Betting Rules For Football Players In Leagues Around Europe

referee showing red card 400Over the last few years, football players who have been found to be betting have experienced a wide range of different punishments, regardless of the league they were playing in.

The rules around this, though, can be somewhat of a minefield to navigate your head around when it comes to fully understanding the different connotations and legal minutiae.

What applies to a player in one league might not carry over to another if they are switching leagues, while there are also various levels when it comes to the legalities around this.

In 2014, prior to the 2014/15 season, the English FA introduced strict rules surrounding gambling on football and a number of players have breached these since then, likely assuming that they could get away with it. This also poses the question: for the number of players who have been caught, how many have gambled on football successfully?

What Do The Rules Involve?

rules and regulationsFrom a Premier League standpoint, simply put, no players are allowed to gamble on football, regardless of the kind of bet that this is. It applies to all personnel, including players, coaches, managers, club staff, directors, licensed agents and officials at every level of the English game.

As such, in addition to the English top flight, this consists of the English Football League (EFL), National League, Women’s Super League (WSL) and Women’s Championship. Perhaps unbeknown to many, this also applies to the Northern, Southern and Isthmian leagues.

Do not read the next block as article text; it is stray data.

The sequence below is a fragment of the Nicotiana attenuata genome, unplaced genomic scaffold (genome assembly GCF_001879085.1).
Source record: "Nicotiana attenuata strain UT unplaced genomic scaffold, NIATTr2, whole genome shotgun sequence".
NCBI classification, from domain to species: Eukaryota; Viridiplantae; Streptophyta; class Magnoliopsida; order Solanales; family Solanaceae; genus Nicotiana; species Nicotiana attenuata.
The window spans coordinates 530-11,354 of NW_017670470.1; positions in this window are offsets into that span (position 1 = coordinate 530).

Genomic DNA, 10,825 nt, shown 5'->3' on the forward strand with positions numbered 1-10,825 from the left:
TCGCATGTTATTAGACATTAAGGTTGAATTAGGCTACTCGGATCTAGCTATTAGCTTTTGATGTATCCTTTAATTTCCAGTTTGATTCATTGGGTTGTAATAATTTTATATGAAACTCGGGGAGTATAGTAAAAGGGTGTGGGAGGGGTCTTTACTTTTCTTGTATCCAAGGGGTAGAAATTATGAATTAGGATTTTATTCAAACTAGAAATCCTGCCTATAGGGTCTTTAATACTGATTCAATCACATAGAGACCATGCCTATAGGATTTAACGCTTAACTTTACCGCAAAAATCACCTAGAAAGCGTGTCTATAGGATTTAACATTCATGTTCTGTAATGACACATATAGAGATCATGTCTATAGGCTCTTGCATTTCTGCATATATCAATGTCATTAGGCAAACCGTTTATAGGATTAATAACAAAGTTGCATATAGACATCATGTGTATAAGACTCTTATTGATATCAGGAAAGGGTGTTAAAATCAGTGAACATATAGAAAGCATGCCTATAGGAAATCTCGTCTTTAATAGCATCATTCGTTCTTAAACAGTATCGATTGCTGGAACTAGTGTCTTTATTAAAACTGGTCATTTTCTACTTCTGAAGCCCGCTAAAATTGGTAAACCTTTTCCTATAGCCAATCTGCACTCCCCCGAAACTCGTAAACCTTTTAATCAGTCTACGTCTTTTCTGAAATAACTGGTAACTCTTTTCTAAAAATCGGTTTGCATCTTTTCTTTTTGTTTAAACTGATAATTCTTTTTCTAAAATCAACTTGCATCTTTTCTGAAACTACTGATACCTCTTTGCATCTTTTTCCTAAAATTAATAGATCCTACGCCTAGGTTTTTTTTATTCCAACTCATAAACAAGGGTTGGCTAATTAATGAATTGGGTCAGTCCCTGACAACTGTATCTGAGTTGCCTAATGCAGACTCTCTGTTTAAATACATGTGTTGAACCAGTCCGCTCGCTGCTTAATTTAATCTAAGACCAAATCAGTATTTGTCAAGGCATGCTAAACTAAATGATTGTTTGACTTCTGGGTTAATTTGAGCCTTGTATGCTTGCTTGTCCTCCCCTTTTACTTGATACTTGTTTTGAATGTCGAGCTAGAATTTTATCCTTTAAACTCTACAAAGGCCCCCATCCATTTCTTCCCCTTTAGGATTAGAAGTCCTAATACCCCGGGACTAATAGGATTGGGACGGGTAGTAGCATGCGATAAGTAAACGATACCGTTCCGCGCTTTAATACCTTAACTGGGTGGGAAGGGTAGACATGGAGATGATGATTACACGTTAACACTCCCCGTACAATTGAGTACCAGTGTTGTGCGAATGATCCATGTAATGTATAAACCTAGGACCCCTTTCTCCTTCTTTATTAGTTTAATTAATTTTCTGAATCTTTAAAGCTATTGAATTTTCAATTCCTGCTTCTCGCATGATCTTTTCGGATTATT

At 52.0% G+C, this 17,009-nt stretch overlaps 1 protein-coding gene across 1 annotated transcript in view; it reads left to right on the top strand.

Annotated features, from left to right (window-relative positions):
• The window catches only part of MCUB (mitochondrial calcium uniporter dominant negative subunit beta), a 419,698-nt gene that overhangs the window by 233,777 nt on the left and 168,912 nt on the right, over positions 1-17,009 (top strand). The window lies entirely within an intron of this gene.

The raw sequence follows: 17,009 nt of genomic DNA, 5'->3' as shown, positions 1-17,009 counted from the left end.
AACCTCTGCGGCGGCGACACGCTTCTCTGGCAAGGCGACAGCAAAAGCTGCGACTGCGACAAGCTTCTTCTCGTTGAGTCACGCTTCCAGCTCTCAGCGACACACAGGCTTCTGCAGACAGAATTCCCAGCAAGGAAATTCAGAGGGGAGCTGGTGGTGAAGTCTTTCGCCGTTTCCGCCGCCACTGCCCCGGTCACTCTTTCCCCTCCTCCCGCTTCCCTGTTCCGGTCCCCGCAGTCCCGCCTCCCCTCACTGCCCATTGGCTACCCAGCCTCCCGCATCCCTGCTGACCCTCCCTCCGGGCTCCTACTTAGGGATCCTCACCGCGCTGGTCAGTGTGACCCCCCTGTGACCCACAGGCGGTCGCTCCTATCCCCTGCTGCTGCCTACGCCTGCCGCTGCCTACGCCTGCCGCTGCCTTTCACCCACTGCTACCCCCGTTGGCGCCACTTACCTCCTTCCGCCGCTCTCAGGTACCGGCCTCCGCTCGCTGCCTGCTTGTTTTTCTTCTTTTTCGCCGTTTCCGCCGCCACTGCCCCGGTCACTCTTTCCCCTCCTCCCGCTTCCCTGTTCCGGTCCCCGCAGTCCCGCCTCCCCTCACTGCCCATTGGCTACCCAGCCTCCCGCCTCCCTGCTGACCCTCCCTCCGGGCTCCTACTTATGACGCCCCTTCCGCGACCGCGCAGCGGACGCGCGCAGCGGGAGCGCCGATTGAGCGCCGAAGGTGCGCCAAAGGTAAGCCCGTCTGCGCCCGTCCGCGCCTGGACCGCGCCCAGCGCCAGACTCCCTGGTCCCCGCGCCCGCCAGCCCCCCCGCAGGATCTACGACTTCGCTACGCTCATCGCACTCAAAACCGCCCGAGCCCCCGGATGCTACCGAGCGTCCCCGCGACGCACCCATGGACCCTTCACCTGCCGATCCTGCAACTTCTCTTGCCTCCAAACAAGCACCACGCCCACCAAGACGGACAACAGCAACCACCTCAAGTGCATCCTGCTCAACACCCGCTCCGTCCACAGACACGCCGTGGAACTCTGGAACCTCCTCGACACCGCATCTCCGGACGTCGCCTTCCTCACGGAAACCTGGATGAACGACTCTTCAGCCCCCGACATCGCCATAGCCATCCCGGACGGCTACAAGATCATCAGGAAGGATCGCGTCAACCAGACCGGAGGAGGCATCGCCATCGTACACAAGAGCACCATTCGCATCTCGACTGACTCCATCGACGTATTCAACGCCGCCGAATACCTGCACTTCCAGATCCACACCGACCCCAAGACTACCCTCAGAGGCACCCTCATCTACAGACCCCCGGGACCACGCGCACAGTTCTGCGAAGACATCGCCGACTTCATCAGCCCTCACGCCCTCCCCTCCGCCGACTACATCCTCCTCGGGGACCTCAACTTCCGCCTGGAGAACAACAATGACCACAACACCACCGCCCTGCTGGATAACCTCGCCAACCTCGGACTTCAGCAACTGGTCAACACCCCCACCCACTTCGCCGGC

There is, however, an exception to this for those at Level 5 or below in the National League or match officials who operate at Level 4 or below.

Furthermore, the ban includes bets that are active on matches in addition to other wagers that are related to football, such as transfers and dismissals and the hiring of managers and coaches.

While football betting is strictly prohibited, players are able to bet on other sports as it stands.

What Are The Rules For Serie A?

Italy flag on brick wallItalian football has never been far from scandal over the last couple of decades – many die-hard fans of a certain age likely remember the match-fixing scandal that saw a number of major clubs face heavy punishments. However, strict regulations also apply to players not being able to bet on football, with numerous players having flouted these in recent years.

Italian sports justice lawyer Pierfilippo Capello recently explained the ins and outs: “The ban on betting is a rule introduced by the federation because football is a small world; everyone knows everyone,” he said.

“To avoid any type of suspicion or temptation, an FIGC member can not bet on football.

Interestingly, when asked if this applied to just Italy and also football, he replied: “No, in general. Who’s to say that you don’t know that your former coach is off to go coach in Estonia, for example? If you like thrills, play poker or blackjack, while you’re a footballer, you can’t do that (bet on football).”